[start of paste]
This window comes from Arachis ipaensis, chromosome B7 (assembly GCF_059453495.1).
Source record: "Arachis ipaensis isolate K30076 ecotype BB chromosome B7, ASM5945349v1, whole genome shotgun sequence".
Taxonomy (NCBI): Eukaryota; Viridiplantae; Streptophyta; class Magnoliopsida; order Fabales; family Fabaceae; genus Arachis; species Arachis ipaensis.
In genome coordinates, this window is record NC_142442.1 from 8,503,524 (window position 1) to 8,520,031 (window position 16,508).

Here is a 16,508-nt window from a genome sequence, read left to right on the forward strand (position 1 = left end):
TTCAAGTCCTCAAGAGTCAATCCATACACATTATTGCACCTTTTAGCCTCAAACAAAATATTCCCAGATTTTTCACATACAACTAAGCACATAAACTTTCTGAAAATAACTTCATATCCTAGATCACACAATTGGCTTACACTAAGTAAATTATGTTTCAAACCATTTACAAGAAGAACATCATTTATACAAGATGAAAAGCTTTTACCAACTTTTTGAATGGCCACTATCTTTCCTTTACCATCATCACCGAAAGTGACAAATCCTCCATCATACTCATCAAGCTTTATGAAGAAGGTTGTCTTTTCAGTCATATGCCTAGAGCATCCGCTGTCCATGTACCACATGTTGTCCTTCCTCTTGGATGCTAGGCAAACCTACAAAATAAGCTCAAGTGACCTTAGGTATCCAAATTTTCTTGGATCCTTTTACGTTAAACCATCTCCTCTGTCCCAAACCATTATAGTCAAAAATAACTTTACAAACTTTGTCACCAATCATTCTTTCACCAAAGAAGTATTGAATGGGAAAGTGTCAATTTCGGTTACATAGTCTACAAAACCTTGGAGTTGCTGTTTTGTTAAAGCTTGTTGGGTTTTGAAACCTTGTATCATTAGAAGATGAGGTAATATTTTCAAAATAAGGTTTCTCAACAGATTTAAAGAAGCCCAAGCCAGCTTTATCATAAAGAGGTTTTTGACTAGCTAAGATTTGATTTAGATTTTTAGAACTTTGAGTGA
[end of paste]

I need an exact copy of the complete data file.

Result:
This window comes from Arachis ipaensis, chromosome B7 (assembly GCF_059453495.1).
Source record: "Arachis ipaensis isolate K30076 ecotype BB chromosome B7, ASM5945349v1, whole genome shotgun sequence".
Taxonomy (NCBI): Eukaryota; Viridiplantae; Streptophyta; class Magnoliopsida; order Fabales; family Fabaceae; genus Arachis; species Arachis ipaensis.
In genome coordinates, this window is record NC_142442.1 from 8,503,524 (window position 1) to 8,520,031 (window position 16,508).

Here is a 16,508-nt window from a genome sequence, read left to right on the forward strand (position 1 = left end):
TTCAAGTCCTCAAGAGTCAATCCATACACATTATTGCACCTTTTAGCCTCAAACAAAATATTCCCAGATTTTTCACATACAACTAAGCACATAAACTTTCTGAAAATAACTTCATATCCTAGATCACACAATTGGCTTACACTAAGTAAATTATGTTTCAAACCATTTACAAGAAGAACATCATTTATACAAGATGAAAAGCTTTTACCAACTTTTTGAATGGCCACTATCTTTCCTTTACCATCATCACCGAAAGTGACAAATCCTCCATCATACTCATCAAGCTTTATGAAGAAGGTTGTCTTTTCAGTCATATGCCTAGAGCATCCGCTGTCCATGTACCACATGTTGTCCTTCCTCTTGGATGCTAGGCAAACCTACAAAATAAGCTCAAGTGACCTTAGGTATCCAAATTTTCTTGGATCCTTTTACGTTAAACCATCTCCTCTGTCCCAAACCATTATAGTCAAAAATAACTTTACAAACTTTGTCACCAATCATTCTTTCACCAAAGAAGTATTGAATGGGAAAGTGTCAATTTCGGTTACATAGTCTACAAAACCTTGGAGTTGCTGTTTTGTTAAAGCTTGTTGGGTTTTGAAACCTTGTATCATTAGAAGATGAGGTAATATTTTCAAAATAAGGTTTCTCAACAGATTTAAAGAAGCCCAAGCCAGCTTTATCATAAAGAGGTTTTTGACTAGCTAAGATTTGATTTAGATTTTTAGAACTTTGAGTGA